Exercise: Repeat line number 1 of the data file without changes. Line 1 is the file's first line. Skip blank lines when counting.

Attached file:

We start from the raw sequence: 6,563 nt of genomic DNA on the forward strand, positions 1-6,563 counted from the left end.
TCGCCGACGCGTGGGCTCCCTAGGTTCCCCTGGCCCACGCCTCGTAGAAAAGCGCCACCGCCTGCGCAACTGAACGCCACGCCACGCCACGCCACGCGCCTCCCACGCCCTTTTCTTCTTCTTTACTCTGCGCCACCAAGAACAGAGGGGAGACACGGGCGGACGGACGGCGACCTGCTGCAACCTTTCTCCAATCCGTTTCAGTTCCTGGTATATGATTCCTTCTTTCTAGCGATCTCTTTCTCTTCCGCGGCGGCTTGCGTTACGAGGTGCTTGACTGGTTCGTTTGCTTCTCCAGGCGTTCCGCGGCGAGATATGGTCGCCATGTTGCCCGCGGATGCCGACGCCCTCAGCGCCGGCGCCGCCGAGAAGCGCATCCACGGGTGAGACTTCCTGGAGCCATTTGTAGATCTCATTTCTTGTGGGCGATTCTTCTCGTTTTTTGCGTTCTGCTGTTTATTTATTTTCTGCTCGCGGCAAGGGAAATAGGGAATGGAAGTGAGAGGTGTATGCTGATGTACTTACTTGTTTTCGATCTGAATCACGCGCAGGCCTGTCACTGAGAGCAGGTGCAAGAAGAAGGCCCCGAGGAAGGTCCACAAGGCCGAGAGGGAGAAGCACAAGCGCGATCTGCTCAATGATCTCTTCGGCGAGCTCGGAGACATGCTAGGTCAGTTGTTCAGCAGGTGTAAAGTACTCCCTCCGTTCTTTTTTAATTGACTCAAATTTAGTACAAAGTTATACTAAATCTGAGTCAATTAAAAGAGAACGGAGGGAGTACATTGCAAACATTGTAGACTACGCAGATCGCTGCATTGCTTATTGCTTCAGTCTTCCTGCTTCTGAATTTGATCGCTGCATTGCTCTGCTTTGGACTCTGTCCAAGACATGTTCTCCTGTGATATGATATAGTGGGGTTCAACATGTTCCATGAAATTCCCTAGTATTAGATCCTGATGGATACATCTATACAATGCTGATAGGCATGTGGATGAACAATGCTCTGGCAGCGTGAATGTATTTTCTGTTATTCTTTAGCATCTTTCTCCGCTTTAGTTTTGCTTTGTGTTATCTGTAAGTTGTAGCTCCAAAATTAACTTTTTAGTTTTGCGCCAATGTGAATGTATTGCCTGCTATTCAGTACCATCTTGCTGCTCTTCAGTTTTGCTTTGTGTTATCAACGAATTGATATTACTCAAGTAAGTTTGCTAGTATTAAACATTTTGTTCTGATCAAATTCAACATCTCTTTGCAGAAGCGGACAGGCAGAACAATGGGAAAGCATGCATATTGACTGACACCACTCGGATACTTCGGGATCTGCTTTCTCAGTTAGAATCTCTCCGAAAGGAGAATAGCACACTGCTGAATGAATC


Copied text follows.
We start from the raw sequence: 6,563 nt of genomic DNA on the forward strand, positions 1-6,563 counted from the left end.